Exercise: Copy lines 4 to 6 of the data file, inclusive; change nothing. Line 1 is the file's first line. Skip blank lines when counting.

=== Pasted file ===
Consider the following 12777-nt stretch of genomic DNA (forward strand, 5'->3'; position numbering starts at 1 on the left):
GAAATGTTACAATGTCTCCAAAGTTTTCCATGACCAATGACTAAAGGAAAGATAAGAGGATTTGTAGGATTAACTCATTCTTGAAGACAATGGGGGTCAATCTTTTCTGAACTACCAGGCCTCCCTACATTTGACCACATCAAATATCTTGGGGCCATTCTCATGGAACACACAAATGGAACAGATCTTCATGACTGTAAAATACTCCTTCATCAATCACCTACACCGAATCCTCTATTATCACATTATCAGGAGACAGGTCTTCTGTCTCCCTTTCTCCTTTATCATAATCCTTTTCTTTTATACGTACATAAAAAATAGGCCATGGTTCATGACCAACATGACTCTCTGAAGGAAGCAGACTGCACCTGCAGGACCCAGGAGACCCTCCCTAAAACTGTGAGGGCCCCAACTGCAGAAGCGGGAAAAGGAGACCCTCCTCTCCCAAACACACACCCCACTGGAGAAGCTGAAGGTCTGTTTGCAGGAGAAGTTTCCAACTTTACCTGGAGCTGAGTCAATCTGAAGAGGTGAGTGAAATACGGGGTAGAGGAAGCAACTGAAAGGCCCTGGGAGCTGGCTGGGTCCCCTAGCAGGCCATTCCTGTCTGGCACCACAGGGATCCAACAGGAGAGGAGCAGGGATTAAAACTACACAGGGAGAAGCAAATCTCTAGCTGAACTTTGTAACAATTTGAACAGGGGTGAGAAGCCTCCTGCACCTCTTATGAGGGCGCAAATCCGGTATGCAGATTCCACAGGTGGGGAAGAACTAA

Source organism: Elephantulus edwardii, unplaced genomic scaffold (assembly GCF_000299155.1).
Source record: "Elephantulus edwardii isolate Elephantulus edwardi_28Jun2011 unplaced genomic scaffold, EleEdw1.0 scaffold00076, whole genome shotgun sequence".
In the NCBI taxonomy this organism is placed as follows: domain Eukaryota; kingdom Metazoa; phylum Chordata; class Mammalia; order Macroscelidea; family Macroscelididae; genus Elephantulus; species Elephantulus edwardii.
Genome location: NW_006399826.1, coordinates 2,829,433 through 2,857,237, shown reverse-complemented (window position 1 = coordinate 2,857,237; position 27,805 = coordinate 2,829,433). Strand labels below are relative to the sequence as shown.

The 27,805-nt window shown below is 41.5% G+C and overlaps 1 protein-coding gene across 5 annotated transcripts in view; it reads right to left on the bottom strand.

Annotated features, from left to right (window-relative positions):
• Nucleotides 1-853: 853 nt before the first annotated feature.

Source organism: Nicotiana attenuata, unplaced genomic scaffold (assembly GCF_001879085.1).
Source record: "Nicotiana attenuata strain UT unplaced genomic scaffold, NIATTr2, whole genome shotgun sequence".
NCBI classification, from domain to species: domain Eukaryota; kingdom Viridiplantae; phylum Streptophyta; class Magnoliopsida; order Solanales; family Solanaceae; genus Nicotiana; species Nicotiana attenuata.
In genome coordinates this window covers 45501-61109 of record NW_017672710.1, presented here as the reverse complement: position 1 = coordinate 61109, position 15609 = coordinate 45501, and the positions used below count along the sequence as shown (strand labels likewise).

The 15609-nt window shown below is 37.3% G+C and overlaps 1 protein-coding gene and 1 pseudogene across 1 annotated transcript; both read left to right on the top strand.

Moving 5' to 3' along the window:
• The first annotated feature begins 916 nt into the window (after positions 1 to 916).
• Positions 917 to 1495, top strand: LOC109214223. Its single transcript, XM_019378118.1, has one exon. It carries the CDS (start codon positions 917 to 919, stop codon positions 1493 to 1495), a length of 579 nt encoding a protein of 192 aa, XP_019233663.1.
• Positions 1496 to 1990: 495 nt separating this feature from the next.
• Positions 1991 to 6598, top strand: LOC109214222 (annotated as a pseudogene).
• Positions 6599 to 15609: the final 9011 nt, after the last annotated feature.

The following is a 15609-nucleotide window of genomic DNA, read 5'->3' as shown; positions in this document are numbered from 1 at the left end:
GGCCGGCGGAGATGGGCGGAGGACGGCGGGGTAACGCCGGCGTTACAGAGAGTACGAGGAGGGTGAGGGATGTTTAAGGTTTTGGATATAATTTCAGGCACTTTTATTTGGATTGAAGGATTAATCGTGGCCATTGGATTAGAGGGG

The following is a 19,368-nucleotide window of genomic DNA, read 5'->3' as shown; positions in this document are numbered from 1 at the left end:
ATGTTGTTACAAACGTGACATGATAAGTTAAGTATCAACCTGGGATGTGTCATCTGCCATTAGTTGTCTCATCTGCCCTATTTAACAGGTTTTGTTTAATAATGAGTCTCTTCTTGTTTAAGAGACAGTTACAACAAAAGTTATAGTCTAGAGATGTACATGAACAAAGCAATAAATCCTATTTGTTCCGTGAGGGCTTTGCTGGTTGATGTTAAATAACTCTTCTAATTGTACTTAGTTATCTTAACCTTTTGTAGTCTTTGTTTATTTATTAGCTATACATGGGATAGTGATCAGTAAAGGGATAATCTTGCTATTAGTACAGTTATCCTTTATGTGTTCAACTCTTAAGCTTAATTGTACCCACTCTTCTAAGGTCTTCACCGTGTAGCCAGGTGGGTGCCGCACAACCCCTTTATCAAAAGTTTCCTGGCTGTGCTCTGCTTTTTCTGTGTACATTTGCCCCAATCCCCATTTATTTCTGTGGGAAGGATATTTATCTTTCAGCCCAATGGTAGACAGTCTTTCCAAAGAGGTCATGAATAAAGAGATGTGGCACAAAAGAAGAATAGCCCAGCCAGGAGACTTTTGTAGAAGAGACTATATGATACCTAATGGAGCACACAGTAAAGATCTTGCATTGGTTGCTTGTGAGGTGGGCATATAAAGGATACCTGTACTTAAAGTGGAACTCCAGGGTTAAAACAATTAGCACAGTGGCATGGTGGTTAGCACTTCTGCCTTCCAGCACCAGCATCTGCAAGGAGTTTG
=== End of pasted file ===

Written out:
Source record: "Elephantulus edwardii isolate Elephantulus edwardi_28Jun2011 unplaced genomic scaffold, EleEdw1.0 scaffold00076, whole genome shotgun sequence".
In the NCBI taxonomy this organism is placed as follows: domain Eukaryota; kingdom Metazoa; phylum Chordata; class Mammalia; order Macroscelidea; family Macroscelididae; genus Elephantulus; species Elephantulus edwardii.
Genome location: NW_006399826.1, coordinates 2,829,433 through 2,857,237, shown reverse-complemented (window position 1 = coordinate 2,857,237; position 27,805 = coordinate 2,829,433). Strand labels below are relative to the sequence as shown.